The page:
Solution: Follow development best practices
Regardless of which language or tech stack you use, developers should follow coding standards and comply with SDLC best practices. They should also set up a robust build/test/deploy pipeline to avoid development bottlenecks and keep the automation project on-track.
A tailored automation framework that documents best practices, requirements specifications, tools to be used, and project KPIs can help prioritise the project scope, requirements, and goals. It can also set the right expectations and improve collaboration between dev teams.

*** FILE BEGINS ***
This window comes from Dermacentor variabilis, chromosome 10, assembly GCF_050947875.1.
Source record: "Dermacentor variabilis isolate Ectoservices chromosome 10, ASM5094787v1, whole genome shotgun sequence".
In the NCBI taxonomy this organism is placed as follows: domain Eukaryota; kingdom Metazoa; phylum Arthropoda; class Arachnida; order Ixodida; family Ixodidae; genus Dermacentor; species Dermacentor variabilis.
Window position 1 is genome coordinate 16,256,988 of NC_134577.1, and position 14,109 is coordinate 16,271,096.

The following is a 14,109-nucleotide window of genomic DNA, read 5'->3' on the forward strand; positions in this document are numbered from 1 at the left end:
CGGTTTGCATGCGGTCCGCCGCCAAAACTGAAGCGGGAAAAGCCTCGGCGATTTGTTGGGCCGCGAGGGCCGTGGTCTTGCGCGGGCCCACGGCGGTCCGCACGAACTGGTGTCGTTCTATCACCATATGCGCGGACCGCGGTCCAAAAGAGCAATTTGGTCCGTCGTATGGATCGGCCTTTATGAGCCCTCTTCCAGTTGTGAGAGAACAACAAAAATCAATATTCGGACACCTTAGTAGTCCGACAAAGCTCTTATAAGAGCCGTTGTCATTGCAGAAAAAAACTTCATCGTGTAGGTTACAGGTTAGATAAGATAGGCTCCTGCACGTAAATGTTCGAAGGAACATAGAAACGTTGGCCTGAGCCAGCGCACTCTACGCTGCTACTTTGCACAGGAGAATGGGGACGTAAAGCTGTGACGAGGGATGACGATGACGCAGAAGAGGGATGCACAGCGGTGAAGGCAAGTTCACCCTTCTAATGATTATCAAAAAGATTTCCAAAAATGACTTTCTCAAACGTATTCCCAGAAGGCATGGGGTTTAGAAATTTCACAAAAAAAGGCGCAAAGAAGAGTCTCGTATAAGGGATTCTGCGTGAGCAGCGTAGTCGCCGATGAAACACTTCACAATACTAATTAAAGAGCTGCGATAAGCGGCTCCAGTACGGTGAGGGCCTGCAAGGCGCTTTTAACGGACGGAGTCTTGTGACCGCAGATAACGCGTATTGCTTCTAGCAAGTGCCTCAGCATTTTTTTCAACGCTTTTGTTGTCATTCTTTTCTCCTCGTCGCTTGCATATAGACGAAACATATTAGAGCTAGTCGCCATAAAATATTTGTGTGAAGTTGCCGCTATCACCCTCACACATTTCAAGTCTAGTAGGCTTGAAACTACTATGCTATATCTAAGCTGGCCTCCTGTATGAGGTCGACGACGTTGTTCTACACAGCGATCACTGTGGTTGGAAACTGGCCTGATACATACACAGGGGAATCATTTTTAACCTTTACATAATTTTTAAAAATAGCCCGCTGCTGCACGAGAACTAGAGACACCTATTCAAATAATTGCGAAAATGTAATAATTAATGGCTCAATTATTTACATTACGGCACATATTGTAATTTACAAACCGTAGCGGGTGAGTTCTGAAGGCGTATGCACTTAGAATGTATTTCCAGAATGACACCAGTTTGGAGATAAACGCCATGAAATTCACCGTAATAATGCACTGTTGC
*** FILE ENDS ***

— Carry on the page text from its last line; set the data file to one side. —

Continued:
Many teams are also adopting codeless or low-code tools to speed up automation, particularly if they lack the advanced coding and functional skills demanded by some automation tools. It’s also a good practice to create modules that can be reused multiple times with just a few code changes to save time with this and future automation initiatives.
Solution: Adopt the DevOps approach to software development
The DevOps approach connects development, operations, and testing teams to help shorten the development cycle so they can push code to production earlier and complete the automation project faster. DevOps encourages continuous integration, delivery and testing, and can improve the efficiency and reliability of your automation solution. It will reduce the need for developers to completely rework their code and minimise the possibility of mistakes.